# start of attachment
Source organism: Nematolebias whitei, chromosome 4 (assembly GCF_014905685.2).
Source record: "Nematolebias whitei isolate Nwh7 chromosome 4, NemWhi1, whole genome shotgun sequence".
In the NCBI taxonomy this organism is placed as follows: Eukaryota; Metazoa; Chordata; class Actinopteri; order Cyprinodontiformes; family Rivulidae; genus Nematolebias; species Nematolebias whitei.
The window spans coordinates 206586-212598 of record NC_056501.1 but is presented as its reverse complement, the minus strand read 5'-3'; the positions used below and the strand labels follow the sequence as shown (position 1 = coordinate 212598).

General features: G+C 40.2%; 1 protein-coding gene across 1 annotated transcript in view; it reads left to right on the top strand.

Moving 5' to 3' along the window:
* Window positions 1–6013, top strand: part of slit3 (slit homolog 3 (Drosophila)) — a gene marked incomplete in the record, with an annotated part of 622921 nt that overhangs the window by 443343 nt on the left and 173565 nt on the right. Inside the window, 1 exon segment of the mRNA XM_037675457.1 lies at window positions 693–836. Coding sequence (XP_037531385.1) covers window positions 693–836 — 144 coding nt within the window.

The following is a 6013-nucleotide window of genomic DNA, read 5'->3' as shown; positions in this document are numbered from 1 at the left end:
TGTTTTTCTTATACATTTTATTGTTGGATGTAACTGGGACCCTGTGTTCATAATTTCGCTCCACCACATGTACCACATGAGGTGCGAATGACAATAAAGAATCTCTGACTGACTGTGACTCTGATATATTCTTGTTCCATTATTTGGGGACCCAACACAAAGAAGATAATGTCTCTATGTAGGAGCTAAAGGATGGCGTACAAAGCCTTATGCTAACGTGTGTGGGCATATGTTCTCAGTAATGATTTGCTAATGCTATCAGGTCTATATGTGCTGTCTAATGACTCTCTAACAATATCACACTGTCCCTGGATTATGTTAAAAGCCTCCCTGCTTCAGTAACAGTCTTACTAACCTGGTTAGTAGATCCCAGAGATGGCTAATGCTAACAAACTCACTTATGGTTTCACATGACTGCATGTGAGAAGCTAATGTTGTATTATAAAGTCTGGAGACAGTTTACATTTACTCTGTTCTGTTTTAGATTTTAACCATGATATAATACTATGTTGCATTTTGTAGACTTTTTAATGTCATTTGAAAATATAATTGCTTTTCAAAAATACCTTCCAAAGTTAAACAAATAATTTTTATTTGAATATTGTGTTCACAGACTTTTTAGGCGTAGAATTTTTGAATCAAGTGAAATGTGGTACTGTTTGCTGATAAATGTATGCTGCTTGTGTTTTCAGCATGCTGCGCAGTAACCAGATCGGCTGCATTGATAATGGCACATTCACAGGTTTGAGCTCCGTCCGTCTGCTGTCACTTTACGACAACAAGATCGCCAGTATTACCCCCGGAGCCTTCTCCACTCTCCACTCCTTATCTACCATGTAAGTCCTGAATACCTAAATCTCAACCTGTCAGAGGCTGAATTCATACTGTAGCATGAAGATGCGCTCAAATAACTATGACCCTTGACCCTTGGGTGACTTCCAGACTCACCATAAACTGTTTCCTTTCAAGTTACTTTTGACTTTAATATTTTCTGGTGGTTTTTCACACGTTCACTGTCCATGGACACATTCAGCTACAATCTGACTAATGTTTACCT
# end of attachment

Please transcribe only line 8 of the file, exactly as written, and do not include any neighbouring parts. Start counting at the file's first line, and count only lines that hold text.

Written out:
The following is a 6013-nucleotide window of genomic DNA, read 5'->3' as shown; positions in this document are numbered from 1 at the left end: